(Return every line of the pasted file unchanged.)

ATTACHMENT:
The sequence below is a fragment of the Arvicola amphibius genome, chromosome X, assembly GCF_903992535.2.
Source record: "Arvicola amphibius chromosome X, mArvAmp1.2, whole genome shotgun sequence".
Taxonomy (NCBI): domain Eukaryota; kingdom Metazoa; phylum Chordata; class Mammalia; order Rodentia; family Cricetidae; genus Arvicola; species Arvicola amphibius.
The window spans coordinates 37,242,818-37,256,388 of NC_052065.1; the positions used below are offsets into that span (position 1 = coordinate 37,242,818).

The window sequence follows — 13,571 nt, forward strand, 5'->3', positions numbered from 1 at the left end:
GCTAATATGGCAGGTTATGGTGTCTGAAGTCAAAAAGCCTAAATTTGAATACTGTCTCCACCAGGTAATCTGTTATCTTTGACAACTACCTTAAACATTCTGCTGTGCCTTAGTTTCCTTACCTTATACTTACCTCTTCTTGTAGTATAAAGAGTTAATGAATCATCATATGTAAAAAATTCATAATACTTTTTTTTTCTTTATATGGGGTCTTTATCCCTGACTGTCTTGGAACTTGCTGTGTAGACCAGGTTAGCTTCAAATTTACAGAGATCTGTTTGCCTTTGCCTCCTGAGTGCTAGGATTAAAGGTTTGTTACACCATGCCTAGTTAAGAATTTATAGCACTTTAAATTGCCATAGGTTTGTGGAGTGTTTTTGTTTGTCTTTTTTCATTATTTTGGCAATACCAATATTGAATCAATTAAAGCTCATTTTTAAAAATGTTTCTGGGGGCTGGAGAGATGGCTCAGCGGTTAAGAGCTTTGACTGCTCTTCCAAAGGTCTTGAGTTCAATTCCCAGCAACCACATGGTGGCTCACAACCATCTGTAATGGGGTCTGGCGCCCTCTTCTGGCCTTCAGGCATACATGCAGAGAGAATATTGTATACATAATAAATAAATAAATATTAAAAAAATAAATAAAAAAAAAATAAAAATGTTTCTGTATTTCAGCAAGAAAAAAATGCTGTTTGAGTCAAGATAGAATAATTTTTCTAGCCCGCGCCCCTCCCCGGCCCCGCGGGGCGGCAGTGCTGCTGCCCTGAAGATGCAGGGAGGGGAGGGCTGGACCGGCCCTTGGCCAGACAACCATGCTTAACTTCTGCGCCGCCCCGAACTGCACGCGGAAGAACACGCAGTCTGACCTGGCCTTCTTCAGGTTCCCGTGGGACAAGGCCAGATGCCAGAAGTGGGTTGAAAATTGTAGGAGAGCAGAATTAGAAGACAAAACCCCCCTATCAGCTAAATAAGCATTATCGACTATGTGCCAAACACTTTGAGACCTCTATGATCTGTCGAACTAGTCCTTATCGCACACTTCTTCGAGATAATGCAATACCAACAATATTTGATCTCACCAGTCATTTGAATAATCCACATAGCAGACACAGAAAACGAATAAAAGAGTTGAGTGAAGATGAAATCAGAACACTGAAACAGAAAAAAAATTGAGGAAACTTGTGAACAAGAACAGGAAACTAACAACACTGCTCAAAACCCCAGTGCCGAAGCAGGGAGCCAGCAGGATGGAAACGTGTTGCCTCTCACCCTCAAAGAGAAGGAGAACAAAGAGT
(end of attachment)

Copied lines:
The sequence below is a fragment of the Arvicola amphibius genome, chromosome X, assembly GCF_903992535.2.
Source record: "Arvicola amphibius chromosome X, mArvAmp1.2, whole genome shotgun sequence".
Taxonomy (NCBI): domain Eukaryota; kingdom Metazoa; phylum Chordata; class Mammalia; order Rodentia; family Cricetidae; genus Arvicola; species Arvicola amphibius.
The window spans coordinates 37,242,818-37,256,388 of NC_052065.1; the positions used below are offsets into that span (position 1 = coordinate 37,242,818).

The window sequence follows — 13,571 nt, forward strand, 5'->3', positions numbered from 1 at the left end:
GCTAATATGGCAGGTTATGGTGTCTGAAGTCAAAAAGCCTAAATTTGAATACTGTCTCCACCAGGTAATCTGTTATCTTTGACAACTACCTTAAACATTCTGCTGTGCCTTAGTTTCCTTACCTTATACTTACCTCTTCTTGTAGTATAAAGAGTTAATGAATCATCATATGTAAAAAATTCATAATACTTTTTTTTTCTTTATATGGGGTCTTTATCCCTGACTGTCTTGGAACTTGCTGTGTAGACCAGGTTAGCTTCAAATTTACAGAGATCTGTTTGCCTTTGCCTCCTGAGTGCTAGGATTAAAGGTTTGTTACACCATGCCTAGTTAAGAATTTATAGCACTTTAAATTGCCATAGGTTTGTGGAGTGTTTTTGTTTGTCTTTTTTCATTATTTTGGCAATACCAATATTGAATCAATTAAAGCTCATTTTTAAAAATGTTTCTGGGGGCTGGAGAGATGGCTCAGCGGTTAAGAGCTTTGACTGCTCTTCCAAAGGTCTTGAGTTCAATTCCCAGCAACCACATGGTGGCTCACAACCATCTGTAATGGGGTCTGGCGCCCTCTTCTGGCCTTCAGGCATACATGCAGAGAGAATATTGTATACATAATAAATAAATAAATATTAAAAAAATAAATAAAAAAAAAATAAAAATGTTTCTGTATTTCAGCAAGAAAAAAATGCTGTTTGAGTCAAGATAGAATAATTTTTCTAGCCCGCGCCCCTCCCCGGCCCCGCGGGGCGGCAGTGCTGCTGCCCTGAAGATGCAGGGAGGGGAGGGCTGGACCGGCCCTTGGCCAGACAACCATGCTTAACTTCTGCGCCGCCCCGAACTGCACGCGGAAGAACACGCAGTCTGACCTGGCCTTCTTCAGGTTCCCGTGGGACAAGGCCAGATGCCAGAAGTGGGTTGAAAATTGTAGGAGAGCAGAATTAGAAGACAAAACCCCCCTATCAGCTAAATAAGCATTATCGACTATGTGCCAAACACTTTGAGACCTCTATGATCTGTCGAACTAGTCCTTATCGCACACTTCTTCGAGATAATGCAATACCAACAATATTTGATCTCACCAGTCATTTGAATAATCCACATAGCAGACACAGAAAACGAATAAAAGAGTTGAGTGAAGATGAAATCAGAACACTGAAACAGAAAAAAAATTGAGGAAACTTGTGAACAAGAACAGGAAACTAACAACACTGCTCAAAACCCCAGTGCCGAAGCAGGGAGCCAGCAGGATGGAAACGTGTTGCCTCTCACCCTCAAAGAGAAGGAGAACAAAGAGT